Lorna Gail Woods had heard stories of the Clotilda since before she could speak. In the evenings, her grandmother would hold her on the porch and tell her the tale of how her great-great-grandfather came to Alabama on the last known slave ship to come to the United States.
They were brought by force, her grandmother would tell her, by an American businessman who just wanted to win a bet. Her great-great-grandfather Charlie Lewis was the oldest of 110 slaves bought in West Africa, chained in the hull of the Clotilda and sailed across the Atlantic to the Mobile-Tensaw River Delta in Alabama in 1860. But after the slaves were unloaded, the crew burned the ship, and its wreckage was never found, so many people doubted the story.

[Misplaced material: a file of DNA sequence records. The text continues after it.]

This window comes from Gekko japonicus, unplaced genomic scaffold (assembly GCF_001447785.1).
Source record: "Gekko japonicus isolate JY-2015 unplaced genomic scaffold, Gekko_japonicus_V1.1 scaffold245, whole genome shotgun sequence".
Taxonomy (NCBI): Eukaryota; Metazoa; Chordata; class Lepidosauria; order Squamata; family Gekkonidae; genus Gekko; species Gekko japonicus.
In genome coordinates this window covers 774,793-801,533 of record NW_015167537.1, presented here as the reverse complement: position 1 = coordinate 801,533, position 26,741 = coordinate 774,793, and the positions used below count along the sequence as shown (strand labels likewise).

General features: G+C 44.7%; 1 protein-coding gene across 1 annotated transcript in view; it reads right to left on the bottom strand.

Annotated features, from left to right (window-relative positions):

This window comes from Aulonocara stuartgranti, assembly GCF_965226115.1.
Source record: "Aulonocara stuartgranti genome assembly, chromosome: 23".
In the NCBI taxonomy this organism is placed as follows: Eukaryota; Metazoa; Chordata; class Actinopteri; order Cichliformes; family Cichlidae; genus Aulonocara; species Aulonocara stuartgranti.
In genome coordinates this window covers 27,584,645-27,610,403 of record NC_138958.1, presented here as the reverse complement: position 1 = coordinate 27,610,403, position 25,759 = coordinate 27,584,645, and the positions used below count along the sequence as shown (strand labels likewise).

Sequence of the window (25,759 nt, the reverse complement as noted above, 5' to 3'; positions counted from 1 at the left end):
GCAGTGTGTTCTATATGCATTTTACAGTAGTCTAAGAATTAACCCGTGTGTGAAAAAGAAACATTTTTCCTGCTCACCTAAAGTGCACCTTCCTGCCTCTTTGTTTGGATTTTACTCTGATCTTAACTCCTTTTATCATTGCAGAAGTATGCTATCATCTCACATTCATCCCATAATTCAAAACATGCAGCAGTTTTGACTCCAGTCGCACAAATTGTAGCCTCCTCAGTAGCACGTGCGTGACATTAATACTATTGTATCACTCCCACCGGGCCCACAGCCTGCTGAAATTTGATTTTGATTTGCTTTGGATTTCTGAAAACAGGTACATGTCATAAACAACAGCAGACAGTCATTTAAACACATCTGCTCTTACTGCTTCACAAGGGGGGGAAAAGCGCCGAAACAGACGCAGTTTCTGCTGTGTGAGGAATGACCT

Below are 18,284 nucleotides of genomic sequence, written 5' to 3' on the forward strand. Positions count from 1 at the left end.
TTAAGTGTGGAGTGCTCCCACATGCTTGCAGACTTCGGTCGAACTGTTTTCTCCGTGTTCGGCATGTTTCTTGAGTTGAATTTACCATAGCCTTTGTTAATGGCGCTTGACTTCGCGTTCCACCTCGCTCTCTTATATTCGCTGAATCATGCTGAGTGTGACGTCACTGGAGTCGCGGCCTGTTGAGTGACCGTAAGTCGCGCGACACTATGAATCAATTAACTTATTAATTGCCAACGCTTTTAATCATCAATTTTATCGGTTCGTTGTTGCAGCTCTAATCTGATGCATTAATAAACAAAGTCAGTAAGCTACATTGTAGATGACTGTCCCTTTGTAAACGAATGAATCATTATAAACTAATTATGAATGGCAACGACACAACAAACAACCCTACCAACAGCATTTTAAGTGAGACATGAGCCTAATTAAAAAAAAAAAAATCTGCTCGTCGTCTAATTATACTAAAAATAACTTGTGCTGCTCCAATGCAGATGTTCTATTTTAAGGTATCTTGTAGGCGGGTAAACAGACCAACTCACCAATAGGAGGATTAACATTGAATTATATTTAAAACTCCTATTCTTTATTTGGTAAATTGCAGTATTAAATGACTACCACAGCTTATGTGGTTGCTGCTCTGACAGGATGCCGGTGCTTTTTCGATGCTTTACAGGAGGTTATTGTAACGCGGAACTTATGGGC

“My grandmother would tell us the story so we wouldn’t forget and so that we could continue to tell the story,” Ms. Woods, 69, said over the phone in a warm, Southern cadence.
On Monday, the story that Ms. Woods’s family — and many like hers in Africatown, the historic neighborhood of about 2,000 on the shores of the delta just north of Mobile — had passed down for more than 150 years became much more real